Red Hook has an average violent crime rate and a below average property crime rate for New York City.
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One of the last remaining neighborhoods on Brooklyn's waterfront to be developed, Red Hook still shows off its industrial past as one of New York's busiest harbors. (For movie buffs, the docks here inspired the Marlon Brando flick On the Waterfront). Giant warehouses occupy entire blocks and fences cordon off large tracts of asphalt close to the water. But if you look past these streets you'll find an up-and-coming area that mixes both grit and polish.
Much of the residential stock here is taken up by bland brick public housing towers. Elsewhere, however, warehouses have been converted in airy lofts, brand new modern-style townhomes are going up, and many of its existing brick rowhouses have been completely renovated. It continues to be a hotspot for investors looking to cash in on the gentrification.
IKEA moved in several years ago and forever made this a required destination for New Yorkers in need of affordable furniture (a free ferry transports shoppers here from Manhattan). A large Fairway Market grocery store serves the newly upscale clientele living in the 'hood. On a smaller scale, however, is a local distillery, cozy restaurants, and unique stores. During the summer you can catch free movies on the local pier.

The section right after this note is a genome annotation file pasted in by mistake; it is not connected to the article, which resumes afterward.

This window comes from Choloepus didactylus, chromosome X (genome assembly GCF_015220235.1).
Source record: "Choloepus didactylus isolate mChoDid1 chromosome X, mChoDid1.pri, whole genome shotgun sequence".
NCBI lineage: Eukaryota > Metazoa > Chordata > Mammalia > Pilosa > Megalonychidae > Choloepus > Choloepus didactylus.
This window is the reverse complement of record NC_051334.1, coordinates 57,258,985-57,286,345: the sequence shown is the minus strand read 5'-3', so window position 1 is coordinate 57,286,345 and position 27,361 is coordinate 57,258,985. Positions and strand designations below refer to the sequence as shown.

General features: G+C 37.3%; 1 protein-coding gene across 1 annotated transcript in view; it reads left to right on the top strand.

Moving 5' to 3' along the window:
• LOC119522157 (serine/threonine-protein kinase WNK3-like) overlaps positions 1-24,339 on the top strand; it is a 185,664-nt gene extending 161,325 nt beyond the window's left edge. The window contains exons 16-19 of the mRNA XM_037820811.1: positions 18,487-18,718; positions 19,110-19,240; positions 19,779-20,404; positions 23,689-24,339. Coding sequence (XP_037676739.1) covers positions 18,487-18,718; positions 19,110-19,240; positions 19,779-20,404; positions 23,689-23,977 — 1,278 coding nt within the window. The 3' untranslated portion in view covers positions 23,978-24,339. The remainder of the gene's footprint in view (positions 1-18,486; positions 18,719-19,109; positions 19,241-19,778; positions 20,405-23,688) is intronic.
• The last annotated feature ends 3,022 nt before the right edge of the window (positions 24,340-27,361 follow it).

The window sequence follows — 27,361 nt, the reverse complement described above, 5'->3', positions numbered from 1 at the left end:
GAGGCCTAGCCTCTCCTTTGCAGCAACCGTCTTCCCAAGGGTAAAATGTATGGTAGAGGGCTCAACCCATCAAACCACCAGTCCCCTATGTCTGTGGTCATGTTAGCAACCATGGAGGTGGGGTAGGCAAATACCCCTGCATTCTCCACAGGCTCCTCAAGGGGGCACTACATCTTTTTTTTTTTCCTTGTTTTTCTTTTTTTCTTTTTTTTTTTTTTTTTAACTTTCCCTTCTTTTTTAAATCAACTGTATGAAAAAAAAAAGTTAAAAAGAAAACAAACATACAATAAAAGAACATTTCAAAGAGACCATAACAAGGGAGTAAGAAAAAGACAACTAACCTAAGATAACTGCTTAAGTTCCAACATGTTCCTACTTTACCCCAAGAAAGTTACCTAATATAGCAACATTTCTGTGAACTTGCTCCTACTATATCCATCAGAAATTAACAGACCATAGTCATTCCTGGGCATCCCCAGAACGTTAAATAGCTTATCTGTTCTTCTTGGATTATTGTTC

The community also boasts the Red Hook Recreation Center, which has an outdoor Olympic-sized pool, baseball diamonds, basketball courts, a running track, and sports field.
Consider yourself warned, though: Public transportation is lacking so if you work anywhere outside the neighborhood and don't have a car, plan on long, cold walks during winter to the subway station or bus stop.
Red Hook is bordered on the north by Columbia Street Waterfront District and Carroll Gardens and on the east, south, and west by Upper Bay.
Wall Street: 4.3 miles / 15-25 minutes by car / 40-50 minutes by transit / 20-25 minutes by bike
Rockefeller Center: 9.2 miles / 30-55 minutes by car / 50 minutes by transit
Jersey City: 10.5 miles / 30-55 minutes by car / 60-70 minutes by transit
Downtown Brooklyn: 2.7 miles / 15-25 minutes by car / 30-35 minutes by transit / 20 minutes by bike
Bringing sensational seafood straight from the Maine coast to the five boroughs. Lobster. Roll. 'Nuff said.
Fort Defiance serves breakfast, lunch, dinner, and brunch on weekends and offers a simple menu with great food. They're also known for their cocktails.
Enjoy amazing key lime pie at this hole-in-the-wall joint with views of the Statue of Liberty.
Specializing in authentic, pit-smoked meats incorporating a variety of flavor profiles that represent local communities.
Tthis restaurant makes you feel like you're inside a boat or the diner car of an old train. It boasts an eclectic, globe trotting menu that has one foot in comfort food and the other in fine dining.
Brooklyn Ice House is like a daily block party, as laid-back Red Hook locals, often with their toddlers in tow, come back often for drafts and conversation.
Photo Credits: Thanks to @StevenPisano, @JasonKuffer, @mike, @MissS., @PowellBurns, @jqpubliq, @JulesAntonio, @Tanenhaus, @LachlanHardy, @Marco, @jojodemirel, @vansofnyc, @bbiev, and @johnyyprimecc for your great photos of this neighborhood!
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